Ernest Inventory Article: Whistled Languages
When you can’t see the forest for the trees, listen out for the whistles that soar on the mountain breeze. Rooted in spoken language, there are around 70 whistled languages worldwide, all born from a necessity to communicate in remote terrains. Each one is formed from changes in pitch, either following a tonal structure (where whistles, or syllables, follow the melody of their parent tongue), or non-tonal (where whistles mimic the changes in vowel resonance, whilst the jump and slide of different notes indicate the consonants).
Silbo Gomero, the most whistled language in the world
Able to scale the steepest peaks, the resounding chorus of the Silbadors fills the island of La Gomera with a cadence like no other. The 4000-word language replaces the principal phonetics of Castilian Spanish with two distinct sounds for the five vowels and four for the consonants. It is used and understood by over 20,000 people and can be audible at up to two miles (far more economic than a ruddy good yell). As one wise Silbador said, ‘…whistling is always easier than walking’.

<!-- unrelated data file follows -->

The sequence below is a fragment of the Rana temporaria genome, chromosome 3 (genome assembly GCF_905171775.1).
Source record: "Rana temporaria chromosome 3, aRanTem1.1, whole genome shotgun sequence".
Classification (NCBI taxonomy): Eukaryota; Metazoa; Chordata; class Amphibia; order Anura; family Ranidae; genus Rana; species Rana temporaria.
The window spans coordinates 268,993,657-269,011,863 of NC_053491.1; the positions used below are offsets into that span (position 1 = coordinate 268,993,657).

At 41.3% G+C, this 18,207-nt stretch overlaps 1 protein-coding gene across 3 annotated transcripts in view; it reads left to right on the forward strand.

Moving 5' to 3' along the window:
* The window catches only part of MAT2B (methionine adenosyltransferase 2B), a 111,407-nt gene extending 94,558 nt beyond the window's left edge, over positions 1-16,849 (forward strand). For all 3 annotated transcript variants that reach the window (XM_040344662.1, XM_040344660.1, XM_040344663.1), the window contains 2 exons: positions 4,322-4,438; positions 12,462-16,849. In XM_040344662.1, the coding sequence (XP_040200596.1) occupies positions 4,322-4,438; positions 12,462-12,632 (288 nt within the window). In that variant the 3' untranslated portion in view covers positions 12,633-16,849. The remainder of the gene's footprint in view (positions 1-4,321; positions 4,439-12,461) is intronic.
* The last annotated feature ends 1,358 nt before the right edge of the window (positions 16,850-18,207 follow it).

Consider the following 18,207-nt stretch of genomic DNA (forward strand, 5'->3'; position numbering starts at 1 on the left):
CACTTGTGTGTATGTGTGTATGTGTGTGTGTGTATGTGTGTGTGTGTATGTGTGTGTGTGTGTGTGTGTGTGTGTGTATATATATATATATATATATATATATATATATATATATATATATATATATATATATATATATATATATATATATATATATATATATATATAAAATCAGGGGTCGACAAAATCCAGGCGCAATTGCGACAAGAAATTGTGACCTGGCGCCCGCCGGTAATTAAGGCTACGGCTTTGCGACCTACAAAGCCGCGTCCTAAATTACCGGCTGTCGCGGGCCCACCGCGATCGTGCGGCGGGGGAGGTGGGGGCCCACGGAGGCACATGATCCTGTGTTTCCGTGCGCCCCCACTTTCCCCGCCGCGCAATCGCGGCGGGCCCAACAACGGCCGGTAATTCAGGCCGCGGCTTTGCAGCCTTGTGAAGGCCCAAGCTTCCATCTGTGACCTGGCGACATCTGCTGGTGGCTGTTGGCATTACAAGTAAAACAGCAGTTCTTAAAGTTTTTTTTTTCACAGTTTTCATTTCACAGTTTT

Ku__ş dili, the ‘bird language’
The ‘Ku__ş dili’ of Kuşköy (the village of birds) in northern Turkey has been used to traverse the isolated valley on the mountainous Black Sea coast for centuries. Spoken by around 10,000 people (mostly in the districts of Canakci and Giresun), it takes standard Turkish syllables and transforms them into piercing whistles heard from more than half a mile away. Although the language has been in decline, the district authorities have been teaching it at primary school level since 2014.
The H’mong whistle of courtship
Nestled deep in the Himalayas, there exists a whistling language with a twist. Used by the H’mong people to penetrate the surrounding forests, they also use their whistles in the delicate act of courtship. Historically, young boys would saunter through the moonlit streets of neighbouring villages, whistling poems to catch the ears of young girls. Although rare today, this ancient language permits a complex code of love and privacy far more polite and intimate than the screech of your average wolf whistle.